The Snake’s Blueprint: An Analysis Of Metal Gear Solid’s DNA

For the third time, legendary agent Solid Snake destroyed the walking tank Metal Gear deep behind enemy lines and saved the world from Armageddon, this time from his old unit FOX-HOUND led by his newly-revealed twin brother Liquid Snake. Until then, Metal Gear Solid had been an action-packed bonanza told through expertly produced cinematics that rivaled Hollywood blockbusters. And then the story pivoted at its climax. What had been a politically charged narrative about terrorism and the threat of nuclear war changed into an examination on genetics, using the very technology and rendering techniques that brought the game to life to reinforce its deep and complex themes. With MGS, Hideo Kojima merged his narrative and gameplay abilities into a deep metaphor about biology, technology, and destiny.

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Take That! Cross Examining Phoenix Wright’s Judicial Arts

Rookie attorney Phoenix Wright’s first case was a lively battle of wits. With the freedom of his client on the line, the lawyer pressed the witness about the crime and threw down evidence that contradicted his claims until his testimony crumbled, all while his mentor Mia Fey stood beside him. But at the start of his second case, the rookie’s fortune is flipped upside down when Mia is killed by a mystery man with curly hair and a loud purple suit, and her spirit-medium sister Maya is wrongfully fingered for the murder. With no other attorney willing to help, Wright vows to defend her against the notorious prosecutor Miles Edgeworth. With Phoenix Wright: Ace Attorney, Shu Takumi and his team built a different kind of visual novel that turns deductive reasoning into a weapon to bring justice to the corrupt, while creating confident stories filled with energy, humor, and drama. A close inspection uncovers how.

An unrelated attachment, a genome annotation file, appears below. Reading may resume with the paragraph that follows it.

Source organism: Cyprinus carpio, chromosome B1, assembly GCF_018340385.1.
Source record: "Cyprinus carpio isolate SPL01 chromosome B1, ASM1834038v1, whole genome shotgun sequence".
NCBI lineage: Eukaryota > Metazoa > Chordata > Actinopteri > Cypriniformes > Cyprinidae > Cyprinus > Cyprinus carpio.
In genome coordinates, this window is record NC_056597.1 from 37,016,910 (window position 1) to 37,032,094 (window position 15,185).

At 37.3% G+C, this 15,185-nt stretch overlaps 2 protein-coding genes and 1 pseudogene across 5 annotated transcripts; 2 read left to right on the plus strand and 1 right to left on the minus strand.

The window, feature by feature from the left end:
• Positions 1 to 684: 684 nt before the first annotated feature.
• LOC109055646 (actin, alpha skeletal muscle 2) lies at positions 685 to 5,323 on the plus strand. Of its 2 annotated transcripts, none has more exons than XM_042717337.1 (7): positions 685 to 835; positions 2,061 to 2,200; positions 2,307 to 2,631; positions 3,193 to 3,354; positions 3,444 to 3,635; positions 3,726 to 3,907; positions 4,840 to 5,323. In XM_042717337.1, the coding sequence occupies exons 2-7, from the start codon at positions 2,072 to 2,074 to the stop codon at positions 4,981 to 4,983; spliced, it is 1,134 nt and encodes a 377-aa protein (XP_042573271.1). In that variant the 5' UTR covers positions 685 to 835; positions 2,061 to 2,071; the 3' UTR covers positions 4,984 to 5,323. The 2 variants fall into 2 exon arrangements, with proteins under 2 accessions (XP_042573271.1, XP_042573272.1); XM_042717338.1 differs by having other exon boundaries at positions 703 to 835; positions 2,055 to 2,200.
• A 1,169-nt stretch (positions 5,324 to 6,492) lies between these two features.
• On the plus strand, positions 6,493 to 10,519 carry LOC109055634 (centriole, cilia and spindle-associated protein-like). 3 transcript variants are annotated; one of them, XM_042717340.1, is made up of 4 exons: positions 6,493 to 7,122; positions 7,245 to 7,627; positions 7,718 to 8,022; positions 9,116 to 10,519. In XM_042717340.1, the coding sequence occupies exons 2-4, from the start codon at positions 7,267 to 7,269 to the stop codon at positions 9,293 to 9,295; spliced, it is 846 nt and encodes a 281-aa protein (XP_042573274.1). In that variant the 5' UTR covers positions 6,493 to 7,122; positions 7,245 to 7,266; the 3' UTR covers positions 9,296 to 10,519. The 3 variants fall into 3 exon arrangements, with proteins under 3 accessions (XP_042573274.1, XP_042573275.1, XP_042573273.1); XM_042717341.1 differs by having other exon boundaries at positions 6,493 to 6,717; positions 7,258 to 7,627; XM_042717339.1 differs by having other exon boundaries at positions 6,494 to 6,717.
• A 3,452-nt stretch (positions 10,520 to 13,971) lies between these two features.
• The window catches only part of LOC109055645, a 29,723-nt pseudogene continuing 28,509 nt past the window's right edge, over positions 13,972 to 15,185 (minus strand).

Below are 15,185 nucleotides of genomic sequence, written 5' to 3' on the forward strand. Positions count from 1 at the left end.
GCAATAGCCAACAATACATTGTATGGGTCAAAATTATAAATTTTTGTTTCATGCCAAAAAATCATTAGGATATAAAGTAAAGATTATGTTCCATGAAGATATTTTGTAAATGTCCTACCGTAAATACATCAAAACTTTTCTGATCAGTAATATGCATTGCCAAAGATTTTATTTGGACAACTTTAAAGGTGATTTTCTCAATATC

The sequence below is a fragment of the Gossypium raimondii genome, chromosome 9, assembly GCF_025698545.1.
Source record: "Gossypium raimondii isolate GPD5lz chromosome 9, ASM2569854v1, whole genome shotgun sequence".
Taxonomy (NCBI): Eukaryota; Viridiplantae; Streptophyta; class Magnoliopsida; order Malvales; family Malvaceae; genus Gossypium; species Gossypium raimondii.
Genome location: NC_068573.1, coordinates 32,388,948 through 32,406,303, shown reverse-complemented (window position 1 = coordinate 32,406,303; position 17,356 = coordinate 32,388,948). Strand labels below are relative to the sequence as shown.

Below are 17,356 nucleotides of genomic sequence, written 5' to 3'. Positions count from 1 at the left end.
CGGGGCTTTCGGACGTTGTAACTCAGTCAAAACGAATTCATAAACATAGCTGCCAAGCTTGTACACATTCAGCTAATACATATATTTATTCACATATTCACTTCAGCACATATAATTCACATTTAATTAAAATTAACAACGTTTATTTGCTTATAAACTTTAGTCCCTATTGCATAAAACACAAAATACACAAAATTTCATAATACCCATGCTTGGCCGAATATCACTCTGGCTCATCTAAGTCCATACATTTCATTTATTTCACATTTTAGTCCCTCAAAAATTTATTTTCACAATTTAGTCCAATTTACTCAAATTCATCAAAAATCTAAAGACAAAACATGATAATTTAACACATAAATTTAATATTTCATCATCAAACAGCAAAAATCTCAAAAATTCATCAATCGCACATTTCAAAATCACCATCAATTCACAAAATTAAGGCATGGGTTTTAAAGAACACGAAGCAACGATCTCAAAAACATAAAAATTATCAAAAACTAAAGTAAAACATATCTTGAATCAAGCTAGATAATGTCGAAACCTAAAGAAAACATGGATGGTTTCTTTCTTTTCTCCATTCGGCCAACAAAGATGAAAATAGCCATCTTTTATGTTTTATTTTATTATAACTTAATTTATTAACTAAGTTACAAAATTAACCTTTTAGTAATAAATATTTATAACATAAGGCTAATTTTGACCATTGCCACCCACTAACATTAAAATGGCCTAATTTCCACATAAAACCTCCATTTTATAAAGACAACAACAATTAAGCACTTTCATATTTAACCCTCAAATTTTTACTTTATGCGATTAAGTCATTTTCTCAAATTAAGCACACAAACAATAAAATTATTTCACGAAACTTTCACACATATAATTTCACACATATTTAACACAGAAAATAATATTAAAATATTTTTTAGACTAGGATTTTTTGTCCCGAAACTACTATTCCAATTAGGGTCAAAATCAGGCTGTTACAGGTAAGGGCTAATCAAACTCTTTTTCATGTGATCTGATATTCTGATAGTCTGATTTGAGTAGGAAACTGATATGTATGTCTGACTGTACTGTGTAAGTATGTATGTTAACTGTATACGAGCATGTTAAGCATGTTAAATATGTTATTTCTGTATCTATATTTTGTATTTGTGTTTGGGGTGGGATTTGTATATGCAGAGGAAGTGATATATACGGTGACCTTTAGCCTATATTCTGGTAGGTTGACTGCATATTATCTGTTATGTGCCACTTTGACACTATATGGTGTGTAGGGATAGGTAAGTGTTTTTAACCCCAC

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Treasure and Virtue in Sin & Punishment

Sin & Punishment’s single best setpiece captures the essence and versatility of its design. With your character Airan on a platform zipping around a naval carrier fleet, you evade the barrage of artillery fire from massive aircraft carriers, dogfight squadrons of enemy aircraft, and bat missiles back at their launchers, while unleashing a constant stream of shots to send them to the bottom of the ocean, all as the world soars and reorients in full cinematic splendor. It’s one of the most exhilarating action spectacles of the generation and combines the best elements of the classic shooter and brawler genres into one unique game. The scene ends with the freedom fighter chasing down a comet-sized missile shot from low-orbit as it hurtles at your ally-turned-monster Saki.

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Policenauts’ Mise-En-Scene

Policenauts was the perfect game to introduce the world to Hideo Kojima’s visual style and keen eye for editing a trailer. Unlike other games at the time, every screenshot from the 1994 ‘Interactive Movie’ could have been ripped from an anime, this one the tale of a man lost in space for the first twenty five years of humanity’s move into off-world colonies. It’s Lethal Weapon in the Gundam timeline with an Aliens setup, starring a blue-haired Mel Gibson. The trailer claims Policenauts is ‘The Next Generation of Snatcher’.

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The Cinematic Power of Final Fantasy VII

It’s no exaggeration to say that Final Fantasy VII had a major impact on me. It marked my introduction to JRPG’s and broke me of my N64 stockholm syndrome and its slow trickle of games to embrace the Playstation, the platform I look back on as the defining point of my gaming life. I spent so much time breeding chocobo’s and grinding that goddamn crashed Gelnika ship that I continued to play for months after I’d killed Sephiroth and avenged Aeris’ famous death. I hadn’t experienced anything like it. Then I came to despise it and what it became in the years after its release. I thought back on the tangled weave of Cloud’s angst and Sephiroths madness and the nonsense turns its plot takes. But when you can no longer remember why you dislike something, perhaps it’s time to return and look with fresh eyes.

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Asura’s Wrath: The New Anime

Asura’s Wrath contains one of the most brilliant player-directed narrative sequences in videogames; a fist fight. The two brawlers dance about the screen, one trying desperately to explain his actions to the other among a flurry of attacks. To evade them, the player must nail the timing for the increasingly frequent on-screen button prompts as any mistake is punished with a fist to the face, interrupting the dialogue and completely ending the conversation.

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